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What is Fieldwork?

The American Occupational Therapy Association’s Commission on Education defines fieldwork 1 as an introduction for “students to the fieldwork experience, and develop a basic comfort level with an understanding of the needs of the client” (AOTA, 1999). Fieldwork 1 is NOT intended to develop independent performance but to “include experiences designed to enrich didactic coursework through directed observation and participation in selected aspects of the occupational therapy process” (AOTA, 1999).  Qualified personnel for supervision for Level 1 Fieldwork may include, but is not limited to, academic or fieldwork educators, occupational therapy practitioners, certified (nationally) psychologists, physician assistants, teachers, social workers, nurses, physical therapists, teachers, etc (ACOTE, 2012).

AOTA COE’s Discussion of Fieldwork 1

The American Occupational Therapy Association’s Commission on Education defines fieldwork 2 as “an integral part of OT education, should be designed to promote clinical reasoning and reflective practice, to support ethical practice through transmission of the values and beliefs of the profession, to communicate and model professionalism as a developmental process and a career responsibility” (AOTA, 2013). In addition, a fieldwork experience must meet the requirements as state forth by the Standards for the Accredited Education Program for the Occupational Therapist (AOTA, 2012; ACOTE, 2012)

AOTA COE Discussion of Fieldwork 2

At Texas Woman’s University, we provide multiple opportunities for fieldwork rotations.   Fieldwork experiences are designed to reflect a variety of occupational therapy services, both traditional and non- traditional.  In occupational therapy education, the word fieldwork is used to reflect these various types of experiences (this is compared to our allied health partners that use clinical internships or clinical rotations). Occupational therapy services and practice areas include many settings outside traditional hospital or medical model settings such as clinics or rehabilitation centers/skilled nursing facilities.  Occupational therapy practitioners provide services or practice in diverse community settings, emerging practice areas, private homes, work and industrial settings and school systems.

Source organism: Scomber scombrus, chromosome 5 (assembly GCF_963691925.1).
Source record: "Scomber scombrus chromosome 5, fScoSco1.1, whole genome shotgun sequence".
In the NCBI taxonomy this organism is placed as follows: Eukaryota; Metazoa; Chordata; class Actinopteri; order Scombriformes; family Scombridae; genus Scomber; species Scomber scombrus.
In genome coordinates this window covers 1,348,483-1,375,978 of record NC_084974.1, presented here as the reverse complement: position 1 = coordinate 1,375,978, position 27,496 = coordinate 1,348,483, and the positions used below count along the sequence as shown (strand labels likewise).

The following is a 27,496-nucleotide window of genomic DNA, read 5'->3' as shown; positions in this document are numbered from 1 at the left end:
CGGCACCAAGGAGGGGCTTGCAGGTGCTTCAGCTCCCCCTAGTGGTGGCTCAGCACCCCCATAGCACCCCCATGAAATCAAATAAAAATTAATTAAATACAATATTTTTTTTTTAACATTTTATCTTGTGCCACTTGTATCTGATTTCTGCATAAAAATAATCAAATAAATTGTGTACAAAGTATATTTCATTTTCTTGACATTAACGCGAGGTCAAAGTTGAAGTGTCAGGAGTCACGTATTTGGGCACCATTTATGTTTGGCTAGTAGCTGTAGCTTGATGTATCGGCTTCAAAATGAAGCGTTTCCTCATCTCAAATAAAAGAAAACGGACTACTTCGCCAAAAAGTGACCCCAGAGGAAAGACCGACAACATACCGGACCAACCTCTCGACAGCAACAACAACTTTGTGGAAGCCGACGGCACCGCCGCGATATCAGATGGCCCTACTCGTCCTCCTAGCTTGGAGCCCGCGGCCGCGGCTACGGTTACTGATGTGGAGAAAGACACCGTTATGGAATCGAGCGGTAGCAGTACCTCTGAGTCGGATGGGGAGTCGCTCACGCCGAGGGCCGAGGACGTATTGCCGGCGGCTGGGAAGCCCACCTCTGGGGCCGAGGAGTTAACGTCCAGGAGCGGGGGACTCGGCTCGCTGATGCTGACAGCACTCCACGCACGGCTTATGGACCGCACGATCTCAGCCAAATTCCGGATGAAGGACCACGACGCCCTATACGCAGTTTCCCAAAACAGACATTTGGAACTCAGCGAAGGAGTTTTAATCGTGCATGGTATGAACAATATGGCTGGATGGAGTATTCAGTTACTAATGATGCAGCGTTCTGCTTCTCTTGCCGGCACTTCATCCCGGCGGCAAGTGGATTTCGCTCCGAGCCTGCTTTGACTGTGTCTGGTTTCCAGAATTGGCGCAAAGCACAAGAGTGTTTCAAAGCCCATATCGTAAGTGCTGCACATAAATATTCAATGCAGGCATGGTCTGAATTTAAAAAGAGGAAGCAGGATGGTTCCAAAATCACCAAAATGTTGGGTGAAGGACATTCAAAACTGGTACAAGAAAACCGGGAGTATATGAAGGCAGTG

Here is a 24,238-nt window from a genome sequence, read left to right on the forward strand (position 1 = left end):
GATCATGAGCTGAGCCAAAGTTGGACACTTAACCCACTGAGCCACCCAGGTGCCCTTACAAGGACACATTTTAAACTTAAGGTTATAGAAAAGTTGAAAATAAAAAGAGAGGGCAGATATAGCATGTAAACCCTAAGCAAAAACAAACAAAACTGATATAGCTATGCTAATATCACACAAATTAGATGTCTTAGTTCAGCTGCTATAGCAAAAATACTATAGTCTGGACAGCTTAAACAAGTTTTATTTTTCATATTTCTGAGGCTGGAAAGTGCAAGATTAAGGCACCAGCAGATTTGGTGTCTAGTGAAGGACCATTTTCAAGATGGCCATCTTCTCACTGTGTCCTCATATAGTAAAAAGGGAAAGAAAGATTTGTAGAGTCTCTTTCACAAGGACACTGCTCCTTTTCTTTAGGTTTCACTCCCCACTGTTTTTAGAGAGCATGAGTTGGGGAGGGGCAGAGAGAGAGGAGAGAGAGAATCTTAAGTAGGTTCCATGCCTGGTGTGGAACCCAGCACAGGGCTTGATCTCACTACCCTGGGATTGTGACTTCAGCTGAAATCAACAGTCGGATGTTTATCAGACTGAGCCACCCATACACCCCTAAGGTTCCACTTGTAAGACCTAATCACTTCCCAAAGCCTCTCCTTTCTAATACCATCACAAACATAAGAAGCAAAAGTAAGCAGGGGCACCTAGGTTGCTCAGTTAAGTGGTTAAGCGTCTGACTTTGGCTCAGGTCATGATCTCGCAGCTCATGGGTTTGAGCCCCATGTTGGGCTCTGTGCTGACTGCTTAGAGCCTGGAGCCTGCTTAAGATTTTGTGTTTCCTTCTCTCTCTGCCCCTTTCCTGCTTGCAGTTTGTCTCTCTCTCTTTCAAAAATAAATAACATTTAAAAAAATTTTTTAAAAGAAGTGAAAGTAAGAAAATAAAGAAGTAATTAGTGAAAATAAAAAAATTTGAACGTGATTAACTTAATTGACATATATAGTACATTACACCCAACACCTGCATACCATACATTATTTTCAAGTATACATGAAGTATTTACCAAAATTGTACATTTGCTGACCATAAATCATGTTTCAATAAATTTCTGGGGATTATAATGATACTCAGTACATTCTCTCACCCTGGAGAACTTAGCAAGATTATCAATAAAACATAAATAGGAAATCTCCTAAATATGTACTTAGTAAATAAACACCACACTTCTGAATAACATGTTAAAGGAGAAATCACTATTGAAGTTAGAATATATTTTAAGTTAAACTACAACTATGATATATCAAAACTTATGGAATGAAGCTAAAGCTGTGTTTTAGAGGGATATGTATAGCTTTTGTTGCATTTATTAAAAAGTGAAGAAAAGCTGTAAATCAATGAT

Fieldwork experiences are designed to encompass a range of OT services. These experiences allow the student to explore concepts learned in the classroom or the laboratory. Each fieldwork experience is designed to progressively build on previous skills and knowledge.  

Texas Woman’s University (TWU) OT curriculum design provides fieldwork experiences during each semester.  Level 1 experiences are embedded in coursework and Level 2 experiences are full time experiences at an off campus location.  These fieldwork experiences allow the student to progress naturally from one experience to another to support learning and development towards entry level practitioner roles.

The Accreditation Council for Occupational Therapy Education (ACOTE, 2006) specifies fieldwork requirements for all students.  The requirements are divided into two major classifications: Level I and Level II fieldwork experiences.  The integration of Level I and Level II experiences are foundation components towards general practitioner competency.  It is the responsibility of the Academic Fieldwork Coordinator and all TWU faculty to ensure the ACOTE standards are met while simultaneously providing enriching experiences for all students.

At Texas Woman’s University, we require that students accept Level 2 placements (and Level 1, when possible) outside the two major metroplex areas of Dallas and Houston (all suburbs included). This means, a student participating in Level 2 experiences as part of Texas Woman’s University Occupational Therapy program will be placed outside the metroplex for at least one of his/her fieldwork rotations.  Exceptions to this policy are considered one an individual basis, based on very specific student needs.  Unacceptable reasons to require remaining include, but are not limited to: pet care, change in relationship status, changing one’s mind, site location, site working hours or cost of living while at site.



AOTA (1999)

AOTA (2013)

page last updated 7/13/2017 2:02 PM